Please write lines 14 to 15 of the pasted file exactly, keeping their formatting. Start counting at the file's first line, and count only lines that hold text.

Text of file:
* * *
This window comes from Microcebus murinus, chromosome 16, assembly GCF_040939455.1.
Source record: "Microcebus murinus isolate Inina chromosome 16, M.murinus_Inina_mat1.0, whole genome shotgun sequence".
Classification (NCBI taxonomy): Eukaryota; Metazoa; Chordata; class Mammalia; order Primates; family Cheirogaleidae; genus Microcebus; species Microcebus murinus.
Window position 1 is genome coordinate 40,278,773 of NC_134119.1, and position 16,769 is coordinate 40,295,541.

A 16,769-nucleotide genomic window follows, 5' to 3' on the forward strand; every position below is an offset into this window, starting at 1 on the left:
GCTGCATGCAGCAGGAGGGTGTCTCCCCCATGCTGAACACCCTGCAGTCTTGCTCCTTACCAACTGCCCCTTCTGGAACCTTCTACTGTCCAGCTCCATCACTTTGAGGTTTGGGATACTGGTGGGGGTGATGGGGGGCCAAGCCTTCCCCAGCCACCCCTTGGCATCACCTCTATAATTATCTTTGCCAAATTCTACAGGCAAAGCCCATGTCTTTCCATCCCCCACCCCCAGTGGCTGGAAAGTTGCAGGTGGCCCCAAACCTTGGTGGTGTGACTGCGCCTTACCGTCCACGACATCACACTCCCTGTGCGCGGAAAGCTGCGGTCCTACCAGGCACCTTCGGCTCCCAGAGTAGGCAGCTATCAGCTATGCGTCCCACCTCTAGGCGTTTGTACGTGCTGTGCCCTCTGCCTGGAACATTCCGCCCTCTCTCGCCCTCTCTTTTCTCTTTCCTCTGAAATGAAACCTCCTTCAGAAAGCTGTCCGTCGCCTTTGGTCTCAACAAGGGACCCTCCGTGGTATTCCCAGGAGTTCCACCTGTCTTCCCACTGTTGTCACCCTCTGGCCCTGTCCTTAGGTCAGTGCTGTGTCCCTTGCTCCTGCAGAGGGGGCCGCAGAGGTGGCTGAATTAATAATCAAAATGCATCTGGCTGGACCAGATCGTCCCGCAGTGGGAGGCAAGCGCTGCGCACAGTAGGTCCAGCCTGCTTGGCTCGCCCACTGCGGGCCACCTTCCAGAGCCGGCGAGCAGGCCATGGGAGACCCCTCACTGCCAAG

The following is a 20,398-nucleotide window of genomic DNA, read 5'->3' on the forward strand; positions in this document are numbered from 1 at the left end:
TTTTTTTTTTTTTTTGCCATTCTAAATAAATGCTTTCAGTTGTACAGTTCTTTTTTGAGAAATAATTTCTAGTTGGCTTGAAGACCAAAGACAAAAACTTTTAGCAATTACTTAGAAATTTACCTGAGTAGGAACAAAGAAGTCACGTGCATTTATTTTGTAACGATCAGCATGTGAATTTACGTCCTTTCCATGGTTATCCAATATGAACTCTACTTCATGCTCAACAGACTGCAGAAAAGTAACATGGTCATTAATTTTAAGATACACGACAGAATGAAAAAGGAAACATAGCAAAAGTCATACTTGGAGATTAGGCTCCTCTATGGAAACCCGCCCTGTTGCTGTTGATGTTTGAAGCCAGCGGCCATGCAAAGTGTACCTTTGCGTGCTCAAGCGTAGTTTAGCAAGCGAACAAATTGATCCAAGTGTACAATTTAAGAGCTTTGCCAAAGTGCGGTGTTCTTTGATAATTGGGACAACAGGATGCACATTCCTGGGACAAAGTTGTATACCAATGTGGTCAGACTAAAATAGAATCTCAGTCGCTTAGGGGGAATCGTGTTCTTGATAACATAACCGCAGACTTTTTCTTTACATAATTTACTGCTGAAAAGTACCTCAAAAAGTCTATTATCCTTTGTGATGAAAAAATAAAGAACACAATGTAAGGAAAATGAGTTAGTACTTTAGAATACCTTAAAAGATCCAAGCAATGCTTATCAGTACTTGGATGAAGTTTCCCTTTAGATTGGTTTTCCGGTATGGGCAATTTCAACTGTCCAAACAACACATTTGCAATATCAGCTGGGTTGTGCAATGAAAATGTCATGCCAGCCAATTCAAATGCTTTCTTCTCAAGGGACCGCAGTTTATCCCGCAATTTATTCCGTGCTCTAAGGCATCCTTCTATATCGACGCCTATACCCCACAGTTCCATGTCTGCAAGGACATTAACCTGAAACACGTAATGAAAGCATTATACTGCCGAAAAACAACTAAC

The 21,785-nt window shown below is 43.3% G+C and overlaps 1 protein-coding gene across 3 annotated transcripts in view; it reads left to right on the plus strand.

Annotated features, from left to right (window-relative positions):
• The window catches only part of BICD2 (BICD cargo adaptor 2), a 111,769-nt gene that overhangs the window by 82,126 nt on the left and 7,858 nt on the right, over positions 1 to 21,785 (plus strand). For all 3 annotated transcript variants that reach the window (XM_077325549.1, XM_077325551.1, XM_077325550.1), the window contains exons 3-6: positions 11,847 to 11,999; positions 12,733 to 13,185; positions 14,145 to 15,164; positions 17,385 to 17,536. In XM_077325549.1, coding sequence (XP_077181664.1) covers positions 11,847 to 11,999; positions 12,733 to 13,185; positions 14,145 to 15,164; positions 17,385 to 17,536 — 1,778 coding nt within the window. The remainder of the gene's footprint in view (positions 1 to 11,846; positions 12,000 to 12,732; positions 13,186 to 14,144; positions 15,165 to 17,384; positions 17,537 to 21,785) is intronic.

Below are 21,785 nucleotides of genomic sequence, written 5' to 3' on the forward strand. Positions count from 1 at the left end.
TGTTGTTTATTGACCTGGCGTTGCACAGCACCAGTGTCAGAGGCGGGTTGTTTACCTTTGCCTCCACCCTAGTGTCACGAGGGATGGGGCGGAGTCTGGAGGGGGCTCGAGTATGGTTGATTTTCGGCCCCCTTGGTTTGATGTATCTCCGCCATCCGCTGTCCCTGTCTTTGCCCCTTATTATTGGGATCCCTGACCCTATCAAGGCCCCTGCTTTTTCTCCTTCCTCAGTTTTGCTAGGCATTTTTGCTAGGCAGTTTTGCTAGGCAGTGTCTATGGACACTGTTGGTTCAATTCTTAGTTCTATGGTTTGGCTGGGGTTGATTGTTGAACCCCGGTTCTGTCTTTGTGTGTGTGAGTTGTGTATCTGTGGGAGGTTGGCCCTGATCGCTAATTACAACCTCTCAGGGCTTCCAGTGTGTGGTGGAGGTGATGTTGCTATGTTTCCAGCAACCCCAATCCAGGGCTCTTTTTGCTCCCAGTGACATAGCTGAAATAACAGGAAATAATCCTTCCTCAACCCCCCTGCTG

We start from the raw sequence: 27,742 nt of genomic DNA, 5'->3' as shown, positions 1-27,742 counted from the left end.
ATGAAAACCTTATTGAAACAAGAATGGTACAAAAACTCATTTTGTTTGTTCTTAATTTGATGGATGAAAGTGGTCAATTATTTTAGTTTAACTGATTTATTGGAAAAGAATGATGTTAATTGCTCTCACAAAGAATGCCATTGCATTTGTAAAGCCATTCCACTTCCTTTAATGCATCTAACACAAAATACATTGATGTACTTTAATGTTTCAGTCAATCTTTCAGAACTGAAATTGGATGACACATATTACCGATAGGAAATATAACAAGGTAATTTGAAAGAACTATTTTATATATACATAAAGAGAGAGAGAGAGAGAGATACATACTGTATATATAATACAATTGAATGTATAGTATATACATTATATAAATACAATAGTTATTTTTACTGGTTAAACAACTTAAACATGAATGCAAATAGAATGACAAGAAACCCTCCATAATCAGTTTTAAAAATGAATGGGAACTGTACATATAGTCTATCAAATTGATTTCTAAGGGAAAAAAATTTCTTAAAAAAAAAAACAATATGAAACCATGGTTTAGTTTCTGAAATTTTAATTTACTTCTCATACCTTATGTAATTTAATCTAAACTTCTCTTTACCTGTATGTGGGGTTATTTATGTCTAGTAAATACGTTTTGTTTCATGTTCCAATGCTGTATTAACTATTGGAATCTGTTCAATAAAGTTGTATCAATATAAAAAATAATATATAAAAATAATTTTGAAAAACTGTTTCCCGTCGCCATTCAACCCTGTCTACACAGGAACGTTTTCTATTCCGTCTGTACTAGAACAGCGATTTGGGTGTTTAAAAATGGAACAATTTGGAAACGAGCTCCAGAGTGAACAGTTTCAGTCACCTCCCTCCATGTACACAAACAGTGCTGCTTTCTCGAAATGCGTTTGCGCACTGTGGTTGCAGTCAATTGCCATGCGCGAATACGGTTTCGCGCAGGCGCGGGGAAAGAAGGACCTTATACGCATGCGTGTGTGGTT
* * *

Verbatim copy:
We start from the raw sequence: 27,742 nt of genomic DNA, 5'->3' as shown, positions 1-27,742 counted from the left end.
ATGAAAACCTTATTGAAACAAGAATGGTACAAAAACTCATTTTGTTTGTTCTTAATTTGATGGATGAAAGTGGTCAATTATTTTAGTTTAACTGATTTATTGGAAAAGAATGATGTTAATTGCTCTCACAAAGAATGCCATTGCATTTGTAAAGCCATTCCACTTCCTTTAATGCATCTAACACAAAATACATTGATGTACTTTAATGTTTCAGTCAATCTTTCAGAACTGAAATTGGATGACACATATTACCGATAGGAAATATAACAAGGTAATTTGAAAGAACTATTTTATATATACATAAAGAGAGAGAGAGAGAGAGATACATACTGTATATATAATACAATTGAATGTATAGTATATACATTATATAAATACAATAGTTATTTTTACTGGTTAAACAACTTAAACATGAATGCAAATAGAATGACAAGAAACCCTCCATAATCAGTTTTAAAAATGAATGGGAACTGTACATATAGTCTATCAAATTGATTTCTAAGGGAAAAAAATTTCTTAAAAAAAAAAACAATATGAAACCATGGTTTAGTTTCTGAAATTTTAATTTACTTCTCATACCTTATGTAATTTAATCTAAACTTCTCTTTACCTGTATGTGGGGTTATTTATGTCTAGTAAATACGTTTTGTTTCATGTTCCAATGCTGTATTAACTATTGGAATCTGTTCAATAAAGTTGTATCAATATAAAAAATAATATATAAAAATAATTTTGAAAAACTGTTTCCCGTCGCCATTCAACCCTGTCTACACAGGAACGTTTTCTATTCCGTCTGTACTAGAACAGCGATTTGGGTGTTTAAAAATGGAACAATTTGGAAACGAGCTCCAGAGTGAACAGTTTCAGTCACCTCCCTCCATGTACACAAACAGTGCTGCTTTCTCGAAATGCGTTTGCGCACTGTGGTTGCAGTCAATTGCCATGCGCGAATACGGTTTCGCGCAGGCGCGGGGAAAGAAGGACCTTATACGCATGCGTGTGTGGTT